In this tutorial, I'm going to be using a pre-made skull Monika Zagrobelna created in her great tutorial, Using Meshes to Create a Detailed Skull With Adobe Illustrator. I'll be turning this spooky Halloween ornament into a cheerful and contrasting, sugar skull for the Mexican festival known as "Day of the Dead".
Dia De Los Muertos
For those who are not familiar with, Dia De Los Muertos (Spanish for "Day of the Dead"), it's a holiday celebrated mainly in Mexico, on November 1st and 2nd, to honor the deceased. It is not as spooky or somber as Halloween. The spirits of those departed are believed to visit their families. So altars with offerings are prepared for them. The most popular "Dia De Los Muertos" offering, or "ofrenda", are sugar skulls.
These are dried white sugar mixtures pressed in skull forms and decorated with colorful icing. They are edible but sometimes non-edible items such as beads, feather, cloth and various ornaments are used on them for decorative purposes. Decorated with stripes, lace, vines, dots and swirls of icing, these designs are mostly whimsical and bright colored, not morbid. So when you are designing your skull, keep in mind to stick to plenty of colors and decorative line work.
1. Sketch and Preparation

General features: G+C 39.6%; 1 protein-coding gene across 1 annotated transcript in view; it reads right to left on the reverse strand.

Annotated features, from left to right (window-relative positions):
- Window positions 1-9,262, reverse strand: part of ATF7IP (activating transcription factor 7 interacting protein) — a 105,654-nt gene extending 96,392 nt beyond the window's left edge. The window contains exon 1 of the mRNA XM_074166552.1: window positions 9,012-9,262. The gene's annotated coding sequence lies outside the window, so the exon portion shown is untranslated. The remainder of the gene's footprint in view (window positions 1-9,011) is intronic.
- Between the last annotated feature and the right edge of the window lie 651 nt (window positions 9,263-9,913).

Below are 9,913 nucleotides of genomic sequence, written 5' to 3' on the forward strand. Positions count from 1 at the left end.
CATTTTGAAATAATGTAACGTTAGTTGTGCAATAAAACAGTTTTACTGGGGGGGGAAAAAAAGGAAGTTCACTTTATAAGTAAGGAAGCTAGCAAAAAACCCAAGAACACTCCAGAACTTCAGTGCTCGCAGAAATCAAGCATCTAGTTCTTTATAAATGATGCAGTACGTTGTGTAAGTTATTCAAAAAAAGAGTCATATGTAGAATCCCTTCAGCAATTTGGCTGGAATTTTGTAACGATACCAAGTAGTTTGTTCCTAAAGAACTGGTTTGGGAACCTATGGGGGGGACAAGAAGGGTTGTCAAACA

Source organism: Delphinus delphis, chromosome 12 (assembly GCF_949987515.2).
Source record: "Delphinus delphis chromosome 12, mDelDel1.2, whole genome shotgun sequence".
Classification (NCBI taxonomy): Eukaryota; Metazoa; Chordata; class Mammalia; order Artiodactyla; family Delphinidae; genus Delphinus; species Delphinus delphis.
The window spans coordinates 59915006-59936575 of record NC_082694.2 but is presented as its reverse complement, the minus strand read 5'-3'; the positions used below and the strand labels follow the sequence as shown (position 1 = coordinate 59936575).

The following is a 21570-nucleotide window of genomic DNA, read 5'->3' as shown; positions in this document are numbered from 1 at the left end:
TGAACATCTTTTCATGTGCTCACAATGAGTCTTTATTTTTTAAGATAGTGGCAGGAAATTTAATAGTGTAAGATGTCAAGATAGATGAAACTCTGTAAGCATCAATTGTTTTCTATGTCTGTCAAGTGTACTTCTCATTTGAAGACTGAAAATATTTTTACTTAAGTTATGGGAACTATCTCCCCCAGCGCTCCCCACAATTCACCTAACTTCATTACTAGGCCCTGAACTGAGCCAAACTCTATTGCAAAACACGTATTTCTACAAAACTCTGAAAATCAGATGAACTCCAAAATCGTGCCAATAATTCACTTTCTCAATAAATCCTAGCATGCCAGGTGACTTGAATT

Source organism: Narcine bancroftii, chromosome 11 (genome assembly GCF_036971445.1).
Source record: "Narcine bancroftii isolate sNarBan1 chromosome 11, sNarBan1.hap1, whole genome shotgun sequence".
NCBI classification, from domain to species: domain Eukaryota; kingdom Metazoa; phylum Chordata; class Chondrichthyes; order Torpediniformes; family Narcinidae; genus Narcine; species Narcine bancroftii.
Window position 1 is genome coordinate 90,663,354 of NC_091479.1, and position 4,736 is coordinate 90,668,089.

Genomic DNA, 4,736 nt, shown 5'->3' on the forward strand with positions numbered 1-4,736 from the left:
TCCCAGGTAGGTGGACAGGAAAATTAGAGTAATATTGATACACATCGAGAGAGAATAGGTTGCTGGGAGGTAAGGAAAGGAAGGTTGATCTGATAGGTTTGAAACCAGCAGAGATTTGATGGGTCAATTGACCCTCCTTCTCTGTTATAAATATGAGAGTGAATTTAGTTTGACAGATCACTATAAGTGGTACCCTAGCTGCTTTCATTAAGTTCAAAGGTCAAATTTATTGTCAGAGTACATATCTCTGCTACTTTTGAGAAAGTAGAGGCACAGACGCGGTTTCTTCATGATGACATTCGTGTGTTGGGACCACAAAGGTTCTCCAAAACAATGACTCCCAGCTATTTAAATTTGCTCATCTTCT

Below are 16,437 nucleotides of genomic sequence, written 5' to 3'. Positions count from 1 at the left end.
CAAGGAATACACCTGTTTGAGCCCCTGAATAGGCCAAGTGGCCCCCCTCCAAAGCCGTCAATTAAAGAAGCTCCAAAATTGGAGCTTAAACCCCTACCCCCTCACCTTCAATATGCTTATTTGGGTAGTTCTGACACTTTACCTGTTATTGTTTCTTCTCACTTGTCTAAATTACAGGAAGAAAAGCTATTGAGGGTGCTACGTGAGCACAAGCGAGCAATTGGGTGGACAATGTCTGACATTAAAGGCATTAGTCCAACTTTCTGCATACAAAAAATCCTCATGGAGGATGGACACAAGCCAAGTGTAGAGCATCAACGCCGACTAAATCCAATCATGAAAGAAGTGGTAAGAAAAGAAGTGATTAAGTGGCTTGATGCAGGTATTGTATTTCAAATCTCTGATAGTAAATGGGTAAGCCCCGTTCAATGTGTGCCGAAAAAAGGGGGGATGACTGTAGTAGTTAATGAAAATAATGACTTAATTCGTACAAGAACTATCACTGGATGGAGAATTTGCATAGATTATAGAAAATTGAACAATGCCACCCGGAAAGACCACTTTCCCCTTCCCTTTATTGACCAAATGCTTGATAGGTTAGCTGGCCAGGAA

Let's start by bringing Monika's Skull into Photoshop for sketching. Create New Layer on top of "Layer 1", and sketch in the details of your sugar skull. Use the Brush Tool (B) and a white foreground color. I added a rose next to the skull to present the offering.
Once you have completed your sketch, delete the background layer and Save (Command-S) the white sketch layer in a transparent PNG format. The PNG format helps to maintain transparency in your image, so when we place it over our skull in Illustrator we it better.
Open the skull source file in Illustrator. Create New Layer above the "Skull" layer and name it "Sketch". Place in you sketch (PNG file) File > Place and position it over the skull.
Lock the "Sketch" layer, and Create New Layer on top and call it "Decoration". Now that our file is imported, we can begin to trace our sketch.
2. What Tools to Use For Tracing
There are several tools we can use to trace an image. In this tutorial we will be using the traditional Pencil Tool (N) and Paintbrush Tool (B) for the normal line work, along with the Smooth Tool to soften the lines. Then I'll be using the Blob Brush (Shift-B) in conjunction with the Eraser Tool (Shift-E) to create wider brush strokes.